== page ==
Cape Town fire: Aussie says it’s all too familiar
Jason McGrath drew on his experience of wildfires back home but says ultimately a miracle saved the day
An Australian’s familiarity with bush fires in his home country came in handy on Sunday evening when an out-of-control blaze loomed close to his flat at the foot of Table Mountain.
Jason McGrath and his partner were among scores of people who evacuated their homes on the Atlantic Seaboard and watched from a distance as the flames threatened their properties on the slopes of Signal Hill in Freysnaye, Cape Town.
No deaths were reported and no properties were damaged, said safety and security MEC JP Smith.
“Yesterday afternoon myself and my partner said we really need to watch a movie,” said McGrath.
“Little did we know we would actually be in our own movie a little bit later on. My partner saw some smoke – she comes from George and she is used to living behind a mountain.”
McGrath said he walked up the trail bordering the mountain and the suburb to check the direction and the speed of the fire as the flames were raging around Lion’s Head. He panicked when he heard on the news that the fire had reached Signal Hill Road and was headed towards his home.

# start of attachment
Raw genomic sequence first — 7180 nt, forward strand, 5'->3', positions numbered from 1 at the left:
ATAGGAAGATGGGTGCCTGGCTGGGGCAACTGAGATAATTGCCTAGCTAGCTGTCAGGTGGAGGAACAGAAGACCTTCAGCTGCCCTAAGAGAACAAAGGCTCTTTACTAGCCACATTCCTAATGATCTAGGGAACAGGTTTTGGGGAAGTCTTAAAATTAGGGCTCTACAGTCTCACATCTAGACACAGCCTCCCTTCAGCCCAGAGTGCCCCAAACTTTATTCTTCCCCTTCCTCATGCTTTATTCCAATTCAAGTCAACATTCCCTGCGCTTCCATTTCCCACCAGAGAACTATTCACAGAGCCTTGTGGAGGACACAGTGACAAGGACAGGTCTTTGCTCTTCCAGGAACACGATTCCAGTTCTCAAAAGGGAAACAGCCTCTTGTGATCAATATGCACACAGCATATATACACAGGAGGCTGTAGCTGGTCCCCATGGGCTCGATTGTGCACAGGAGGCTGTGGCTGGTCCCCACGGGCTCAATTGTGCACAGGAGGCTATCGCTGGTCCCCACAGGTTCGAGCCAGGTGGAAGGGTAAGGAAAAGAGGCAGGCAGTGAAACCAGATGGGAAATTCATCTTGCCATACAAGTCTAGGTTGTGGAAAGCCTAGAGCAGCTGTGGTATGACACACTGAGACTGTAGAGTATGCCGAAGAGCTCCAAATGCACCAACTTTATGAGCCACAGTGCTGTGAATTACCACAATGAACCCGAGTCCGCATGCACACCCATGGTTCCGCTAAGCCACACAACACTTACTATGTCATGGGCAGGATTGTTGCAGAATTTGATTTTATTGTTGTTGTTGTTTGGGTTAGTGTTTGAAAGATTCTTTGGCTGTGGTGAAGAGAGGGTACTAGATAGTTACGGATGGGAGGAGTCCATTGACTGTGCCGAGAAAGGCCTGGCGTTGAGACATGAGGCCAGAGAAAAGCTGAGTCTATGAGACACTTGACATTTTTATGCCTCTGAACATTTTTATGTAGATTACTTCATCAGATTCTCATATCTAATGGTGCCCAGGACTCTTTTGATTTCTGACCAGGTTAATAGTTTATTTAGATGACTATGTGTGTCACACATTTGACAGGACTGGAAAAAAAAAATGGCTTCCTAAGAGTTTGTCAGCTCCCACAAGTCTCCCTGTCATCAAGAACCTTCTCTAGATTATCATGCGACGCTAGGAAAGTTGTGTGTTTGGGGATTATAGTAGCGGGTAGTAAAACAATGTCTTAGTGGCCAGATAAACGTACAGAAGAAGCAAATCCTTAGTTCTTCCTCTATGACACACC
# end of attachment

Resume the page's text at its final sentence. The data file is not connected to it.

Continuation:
“At that point there was smoke everywhere. It was just unbelievable,” said McGrath.
“All I heard were shouts: ‘Evacuate, evacuate!’ We picked and loaded my partner’s clothes into the car ... we chilled a bit because some locals, who are used to the situation, said sometimes the fire just doesn’t come this way. It just kept coming and it was actually scary because you could see the fire coming down.”
McGrath said he lives in Australia “for part of the year” and knows how to deal with bush fires.
“I moved all wooden furniture and anything flammable and I put it around the corner. I got buckets of water and watered the edge,” he said. “Then the wind just miraculously turned and blew the other way. I didn’t sleep at all; it was about 1.30am. Then the caretaker came and watered the plants around here. I slept around 6am.”
McGrath added: “I was supposed to go to the UK and the trip was cancelled. My partner would have been on her own. I was so happy I was there with her. I still love it here but the fire took me by surprise.”
By Monday afternoon 80% of the fire had been doused, Smith said. Two helicopters had been firebombing the blaze and the wind had died down.
“It is alleged that the fire was started by a vagrant but we did see fires starting in close proximity, very quickly,” he added.
“There is a possibility that it was started purposely.”